“It can carry loads up to anywhere between five kilograms to 20 kilograms and cover a distance of 30-40 kilometers with a speed of 60 kilometers per hour,” reveals Agnishwar.
Flight of ambition
Explaining how he obtained excited by drones, Agnishwar says, “It was during my time at the United Nations in 2017-2018, when I was working under former Assistant Secretary-General of the UN, Lakshmi Puri, that I observed how in developing countries like India, the adoption of drone technology is very slow. They were very capital intensive, and there were too many regulatory norms. Besides, people lacked the expertise to maintain them. Application of drones was largely limited to shooting films, wedding videography and photography.”
The 31-year-old CEO-founder shares how his affiliation with the United Nations performed a significant function in organising his drone start-up. “ I had the opportunity to study a lot of case studies and impact reports during my time at the United Nations. I came to understand that developing nations required disruptive and emerging technologies like drones which could disrupt several multi-billion dollar sectors like precision agriculture tech.”
He started to ideate on “how drones could serve multiple purposes, if well-equipped. That’s what gave me the idea to fit drones with magnetometers, sensors, nozzles, tanks and all that is required to make it efficiently provide a varied range of services. This makes things move much faster and it is cost-effective, much more efficient and it helps cut down on costs for market players,” says the younger entrepreneur.
Garuda Aerospace was incubated in 2015 at Agni College of Technology in Chennai, the place Agnishwar is at present vice-chairman. “We started developing drones, putting a lot of focus on wildlife, agriculture and sustainability, which got us recognized by the UN as one of the top 10 socio-economic innovations in 2016. Since then, we have been working with the UN on a project-by-project basis,” says the alumnus of the Queens University of Charlotte, USA, ,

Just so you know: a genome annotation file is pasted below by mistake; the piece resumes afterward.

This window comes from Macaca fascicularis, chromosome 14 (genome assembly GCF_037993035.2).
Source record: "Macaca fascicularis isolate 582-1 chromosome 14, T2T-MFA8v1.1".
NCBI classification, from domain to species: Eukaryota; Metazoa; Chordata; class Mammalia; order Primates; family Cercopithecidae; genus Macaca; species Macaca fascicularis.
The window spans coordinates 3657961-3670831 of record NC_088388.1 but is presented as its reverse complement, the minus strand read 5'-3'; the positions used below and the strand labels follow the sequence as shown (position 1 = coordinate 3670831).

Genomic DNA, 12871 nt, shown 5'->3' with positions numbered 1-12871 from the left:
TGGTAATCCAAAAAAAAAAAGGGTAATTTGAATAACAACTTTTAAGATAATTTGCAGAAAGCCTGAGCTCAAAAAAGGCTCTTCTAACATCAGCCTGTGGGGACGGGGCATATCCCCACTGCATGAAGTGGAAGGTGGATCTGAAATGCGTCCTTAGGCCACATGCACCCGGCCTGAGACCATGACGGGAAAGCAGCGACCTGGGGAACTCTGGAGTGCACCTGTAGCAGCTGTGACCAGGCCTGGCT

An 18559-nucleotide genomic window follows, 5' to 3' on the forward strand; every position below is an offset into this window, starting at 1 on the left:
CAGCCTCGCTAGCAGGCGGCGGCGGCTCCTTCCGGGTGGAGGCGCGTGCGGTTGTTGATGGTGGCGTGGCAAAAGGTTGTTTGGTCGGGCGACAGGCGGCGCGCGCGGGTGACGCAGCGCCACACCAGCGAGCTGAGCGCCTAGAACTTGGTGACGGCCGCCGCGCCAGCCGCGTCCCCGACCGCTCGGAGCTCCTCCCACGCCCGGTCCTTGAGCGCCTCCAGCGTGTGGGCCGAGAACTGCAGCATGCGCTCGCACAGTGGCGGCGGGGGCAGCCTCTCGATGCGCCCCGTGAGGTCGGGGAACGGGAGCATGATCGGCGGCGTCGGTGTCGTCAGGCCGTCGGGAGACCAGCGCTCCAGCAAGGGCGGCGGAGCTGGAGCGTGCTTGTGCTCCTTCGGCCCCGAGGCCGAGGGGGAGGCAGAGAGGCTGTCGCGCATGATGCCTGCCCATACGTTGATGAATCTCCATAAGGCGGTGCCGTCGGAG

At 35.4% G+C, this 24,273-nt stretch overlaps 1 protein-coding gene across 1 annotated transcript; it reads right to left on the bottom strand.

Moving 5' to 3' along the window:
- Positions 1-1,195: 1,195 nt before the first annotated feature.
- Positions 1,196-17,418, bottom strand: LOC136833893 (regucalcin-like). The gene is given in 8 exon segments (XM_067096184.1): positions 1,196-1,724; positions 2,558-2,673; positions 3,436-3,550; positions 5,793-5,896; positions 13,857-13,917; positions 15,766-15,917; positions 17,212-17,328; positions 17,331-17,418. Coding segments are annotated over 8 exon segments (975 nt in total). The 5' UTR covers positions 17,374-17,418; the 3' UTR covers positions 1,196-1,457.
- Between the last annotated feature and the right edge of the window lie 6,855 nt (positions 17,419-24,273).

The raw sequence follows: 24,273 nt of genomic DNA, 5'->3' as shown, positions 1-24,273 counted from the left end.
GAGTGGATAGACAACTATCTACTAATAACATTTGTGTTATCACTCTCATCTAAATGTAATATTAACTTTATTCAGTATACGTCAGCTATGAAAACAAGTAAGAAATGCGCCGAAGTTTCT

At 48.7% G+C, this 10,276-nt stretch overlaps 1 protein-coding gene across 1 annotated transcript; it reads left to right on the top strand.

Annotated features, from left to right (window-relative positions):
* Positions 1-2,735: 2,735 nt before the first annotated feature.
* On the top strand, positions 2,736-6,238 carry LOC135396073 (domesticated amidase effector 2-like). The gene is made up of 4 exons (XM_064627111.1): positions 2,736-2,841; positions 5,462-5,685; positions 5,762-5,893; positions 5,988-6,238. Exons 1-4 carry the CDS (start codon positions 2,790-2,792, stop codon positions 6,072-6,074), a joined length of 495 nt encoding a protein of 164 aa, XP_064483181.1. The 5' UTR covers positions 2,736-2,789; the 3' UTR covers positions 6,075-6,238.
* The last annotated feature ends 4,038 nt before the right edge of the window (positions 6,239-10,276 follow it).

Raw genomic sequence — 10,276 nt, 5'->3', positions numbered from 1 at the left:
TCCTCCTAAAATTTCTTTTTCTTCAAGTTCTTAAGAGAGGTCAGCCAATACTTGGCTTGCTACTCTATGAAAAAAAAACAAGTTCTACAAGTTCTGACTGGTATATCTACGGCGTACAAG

The drone start-up at present has a producing unit in Manesar. The firm goes to increase its R&D facility, which is positioned inside Agni College of Technology, to deal with a drone manufacturing unit. “This unit will manufacture 30 different kinds of drones for diverse applications, including grocery delivery,” says Agnishwar.
Stating that there’s a rising demand for drones now, he says, “However, the unit economics still need to work out for service providers like us. Right now, my company has the required manpower and technology to meet market demands.”
The largest problem, he says is a dearth of expert labor to man the drones. “But the job of a drone pilot is a lucrative one and we are on our way to make youngsters realise this,” says Agnishwar, including, “A drone pilot can make anywhere between ₹20,000 and ₹80,000. It can reach even ₹1 lakh, depending on the skills of pilot. Our aspiration is to create an entrepreneurship route — one drone should create at least three jobs: drone pilot, data processor and drone maintenance professional.”
As for why Garuda’s drones will probably be used for grocery supply in Bengaluru and never in Chennai, regardless of Garuda’s sturdy base in Chennai, Agnishwar says, “It is entirely Swiggy’s decision. We will start with Bangalore, but opportunities will always be open for us to provide our service in other cities too. Right now, trial runs are on. Real operations will commence around the middle of next month.”
Although Garuda relies in Chennai, Agnishwar stresses, “We have presence in 26 cities. So, we see ourselves as a pan-India firm.”